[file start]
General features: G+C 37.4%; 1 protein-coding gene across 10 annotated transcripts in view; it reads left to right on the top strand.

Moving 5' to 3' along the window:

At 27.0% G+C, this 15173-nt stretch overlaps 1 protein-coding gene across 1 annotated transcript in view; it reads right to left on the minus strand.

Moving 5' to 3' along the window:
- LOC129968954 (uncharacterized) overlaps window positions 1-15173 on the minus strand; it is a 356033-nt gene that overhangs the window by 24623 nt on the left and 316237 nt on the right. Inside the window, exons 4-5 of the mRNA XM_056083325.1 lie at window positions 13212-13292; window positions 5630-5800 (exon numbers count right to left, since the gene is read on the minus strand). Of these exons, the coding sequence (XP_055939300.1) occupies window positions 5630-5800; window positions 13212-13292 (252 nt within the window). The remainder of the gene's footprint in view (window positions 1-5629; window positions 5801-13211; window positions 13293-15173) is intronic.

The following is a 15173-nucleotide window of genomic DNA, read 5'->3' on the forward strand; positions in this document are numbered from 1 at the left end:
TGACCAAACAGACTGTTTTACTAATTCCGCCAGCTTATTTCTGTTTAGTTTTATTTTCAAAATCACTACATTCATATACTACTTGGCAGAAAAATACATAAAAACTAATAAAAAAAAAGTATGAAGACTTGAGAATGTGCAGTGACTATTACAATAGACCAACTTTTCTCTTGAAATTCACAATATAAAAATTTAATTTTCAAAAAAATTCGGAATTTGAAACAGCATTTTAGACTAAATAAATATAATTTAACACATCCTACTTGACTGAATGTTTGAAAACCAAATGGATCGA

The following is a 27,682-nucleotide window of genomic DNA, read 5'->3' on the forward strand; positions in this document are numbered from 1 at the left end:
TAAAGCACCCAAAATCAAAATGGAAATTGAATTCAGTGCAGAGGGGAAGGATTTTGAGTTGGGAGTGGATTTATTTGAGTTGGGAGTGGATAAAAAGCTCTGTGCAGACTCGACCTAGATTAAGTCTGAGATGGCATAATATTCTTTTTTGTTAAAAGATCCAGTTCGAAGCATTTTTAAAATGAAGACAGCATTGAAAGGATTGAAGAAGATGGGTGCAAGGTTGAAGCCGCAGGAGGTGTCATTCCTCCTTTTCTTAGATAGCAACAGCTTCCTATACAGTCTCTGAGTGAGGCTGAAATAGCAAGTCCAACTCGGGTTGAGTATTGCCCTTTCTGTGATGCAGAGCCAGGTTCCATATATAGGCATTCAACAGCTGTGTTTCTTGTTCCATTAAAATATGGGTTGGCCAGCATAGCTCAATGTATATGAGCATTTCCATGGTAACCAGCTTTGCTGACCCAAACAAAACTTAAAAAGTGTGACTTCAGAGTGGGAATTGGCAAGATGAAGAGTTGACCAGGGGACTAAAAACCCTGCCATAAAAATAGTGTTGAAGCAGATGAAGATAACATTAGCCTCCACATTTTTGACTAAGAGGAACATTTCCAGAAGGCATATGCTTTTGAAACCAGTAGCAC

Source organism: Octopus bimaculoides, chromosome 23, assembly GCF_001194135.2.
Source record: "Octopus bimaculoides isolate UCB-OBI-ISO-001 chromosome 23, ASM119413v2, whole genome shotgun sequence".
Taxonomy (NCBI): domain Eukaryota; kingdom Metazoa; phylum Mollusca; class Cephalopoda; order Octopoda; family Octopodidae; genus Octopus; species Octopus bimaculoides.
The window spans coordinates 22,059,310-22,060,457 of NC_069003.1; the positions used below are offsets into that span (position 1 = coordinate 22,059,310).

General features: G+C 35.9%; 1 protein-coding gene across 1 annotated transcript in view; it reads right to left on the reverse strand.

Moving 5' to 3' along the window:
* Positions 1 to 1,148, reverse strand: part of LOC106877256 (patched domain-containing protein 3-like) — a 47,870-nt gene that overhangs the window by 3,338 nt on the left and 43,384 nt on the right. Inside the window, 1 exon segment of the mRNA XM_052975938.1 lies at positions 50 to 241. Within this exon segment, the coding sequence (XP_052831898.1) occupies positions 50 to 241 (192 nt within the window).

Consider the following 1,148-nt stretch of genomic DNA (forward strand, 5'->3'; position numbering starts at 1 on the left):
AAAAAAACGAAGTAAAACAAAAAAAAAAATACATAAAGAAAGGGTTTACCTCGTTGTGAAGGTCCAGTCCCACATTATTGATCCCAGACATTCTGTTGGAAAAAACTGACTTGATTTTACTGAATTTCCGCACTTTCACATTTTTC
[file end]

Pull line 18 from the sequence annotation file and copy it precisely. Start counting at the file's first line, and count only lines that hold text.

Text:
AAAAAAACGAAGTAAAACAAAAAAAAAAATACATAAAGAAAGGGTTTACCTCGTTGTGAAGGTCCAGTCCCACATTATTGATCCCAGACATTCTGTTGGAAAAAACTGACTTGATTTTACTGAATTTCCGCACTTTCACATTTTTC